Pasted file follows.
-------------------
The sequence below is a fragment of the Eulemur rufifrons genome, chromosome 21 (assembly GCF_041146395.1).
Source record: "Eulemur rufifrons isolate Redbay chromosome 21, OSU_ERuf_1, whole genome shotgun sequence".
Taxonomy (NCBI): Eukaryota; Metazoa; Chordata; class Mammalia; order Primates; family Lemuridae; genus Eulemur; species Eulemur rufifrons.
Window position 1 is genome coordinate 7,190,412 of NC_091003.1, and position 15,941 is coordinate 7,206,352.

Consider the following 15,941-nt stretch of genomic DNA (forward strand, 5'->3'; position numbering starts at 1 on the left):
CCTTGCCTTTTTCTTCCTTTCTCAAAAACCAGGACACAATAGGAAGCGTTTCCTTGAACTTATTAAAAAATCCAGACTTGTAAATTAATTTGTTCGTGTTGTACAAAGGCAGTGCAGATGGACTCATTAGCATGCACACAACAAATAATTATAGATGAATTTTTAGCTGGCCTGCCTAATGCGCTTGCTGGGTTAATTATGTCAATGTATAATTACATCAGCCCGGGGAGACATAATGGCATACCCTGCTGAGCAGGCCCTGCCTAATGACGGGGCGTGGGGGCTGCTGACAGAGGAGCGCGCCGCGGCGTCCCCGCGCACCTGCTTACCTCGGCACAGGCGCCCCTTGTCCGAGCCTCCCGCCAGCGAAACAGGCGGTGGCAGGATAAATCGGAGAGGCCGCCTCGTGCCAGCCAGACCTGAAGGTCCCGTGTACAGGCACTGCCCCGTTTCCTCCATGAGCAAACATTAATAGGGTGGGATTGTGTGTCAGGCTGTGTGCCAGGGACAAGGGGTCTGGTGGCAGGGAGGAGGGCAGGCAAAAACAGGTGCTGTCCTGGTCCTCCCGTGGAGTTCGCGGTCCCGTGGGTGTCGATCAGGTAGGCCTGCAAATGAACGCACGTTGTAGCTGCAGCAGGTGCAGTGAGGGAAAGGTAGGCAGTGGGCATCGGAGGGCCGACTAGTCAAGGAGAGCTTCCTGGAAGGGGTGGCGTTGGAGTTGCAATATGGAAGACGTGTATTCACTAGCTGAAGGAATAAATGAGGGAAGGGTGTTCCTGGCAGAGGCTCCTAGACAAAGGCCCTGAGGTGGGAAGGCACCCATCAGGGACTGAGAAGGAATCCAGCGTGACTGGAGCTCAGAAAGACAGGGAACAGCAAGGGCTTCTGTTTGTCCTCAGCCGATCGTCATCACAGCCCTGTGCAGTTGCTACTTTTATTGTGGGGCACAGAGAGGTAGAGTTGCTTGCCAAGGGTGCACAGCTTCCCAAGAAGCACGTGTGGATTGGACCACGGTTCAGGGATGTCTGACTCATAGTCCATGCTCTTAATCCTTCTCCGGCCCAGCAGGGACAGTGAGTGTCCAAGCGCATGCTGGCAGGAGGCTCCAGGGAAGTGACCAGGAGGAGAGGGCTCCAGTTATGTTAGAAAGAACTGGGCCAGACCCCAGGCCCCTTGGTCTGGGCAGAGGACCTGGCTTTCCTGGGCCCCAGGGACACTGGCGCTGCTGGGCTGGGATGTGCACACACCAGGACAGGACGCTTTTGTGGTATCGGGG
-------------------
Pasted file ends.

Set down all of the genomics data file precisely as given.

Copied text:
The sequence below is a fragment of the Eulemur rufifrons genome, chromosome 21 (assembly GCF_041146395.1).
Source record: "Eulemur rufifrons isolate Redbay chromosome 21, OSU_ERuf_1, whole genome shotgun sequence".
Taxonomy (NCBI): Eukaryota; Metazoa; Chordata; class Mammalia; order Primates; family Lemuridae; genus Eulemur; species Eulemur rufifrons.
Window position 1 is genome coordinate 7,190,412 of NC_091003.1, and position 15,941 is coordinate 7,206,352.

Consider the following 15,941-nt stretch of genomic DNA (forward strand, 5'->3'; position numbering starts at 1 on the left):
CCTTGCCTTTTTCTTCCTTTCTCAAAAACCAGGACACAATAGGAAGCGTTTCCTTGAACTTATTAAAAAATCCAGACTTGTAAATTAATTTGTTCGTGTTGTACAAAGGCAGTGCAGATGGACTCATTAGCATGCACACAACAAATAATTATAGATGAATTTTTAGCTGGCCTGCCTAATGCGCTTGCTGGGTTAATTATGTCAATGTATAATTACATCAGCCCGGGGAGACATAATGGCATACCCTGCTGAGCAGGCCCTGCCTAATGACGGGGCGTGGGGGCTGCTGACAGAGGAGCGCGCCGCGGCGTCCCCGCGCACCTGCTTACCTCGGCACAGGCGCCCCTTGTCCGAGCCTCCCGCCAGCGAAACAGGCGGTGGCAGGATAAATCGGAGAGGCCGCCTCGTGCCAGCCAGACCTGAAGGTCCCGTGTACAGGCACTGCCCCGTTTCCTCCATGAGCAAACATTAATAGGGTGGGATTGTGTGTCAGGCTGTGTGCCAGGGACAAGGGGTCTGGTGGCAGGGAGGAGGGCAGGCAAAAACAGGTGCTGTCCTGGTCCTCCCGTGGAGTTCGCGGTCCCGTGGGTGTCGATCAGGTAGGCCTGCAAATGAACGCACGTTGTAGCTGCAGCAGGTGCAGTGAGGGAAAGGTAGGCAGTGGGCATCGGAGGGCCGACTAGTCAAGGAGAGCTTCCTGGAAGGGGTGGCGTTGGAGTTGCAATATGGAAGACGTGTATTCACTAGCTGAAGGAATAAATGAGGGAAGGGTGTTCCTGGCAGAGGCTCCTAGACAAAGGCCCTGAGGTGGGAAGGCACCCATCAGGGACTGAGAAGGAATCCAGCGTGACTGGAGCTCAGAAAGACAGGGAACAGCAAGGGCTTCTGTTTGTCCTCAGCCGATCGTCATCACAGCCCTGTGCAGTTGCTACTTTTATTGTGGGGCACAGAGAGGTAGAGTTGCTTGCCAAGGGTGCACAGCTTCCCAAGAAGCACGTGTGGATTGGACCACGGTTCAGGGATGTCTGACTCATAGTCCATGCTCTTAATCCTTCTCCGGCCCAGCAGGGACAGTGAGTGTCCAAGCGCATGCTGGCAGGAGGCTCCAGGGAAGTGACCAGGAGGAGAGGGCTCCAGTTATGTTAGAAAGAACTGGGCCAGACCCCAGGCCCCTTGGTCTGGGCAGAGGACCTGGCTTTCCTGGGCCCCAGGGACACTGGCGCTGCTGGGCTGGGATGTGCACACACCAGGACAGGACGCTTTTGTGGTATCGGGG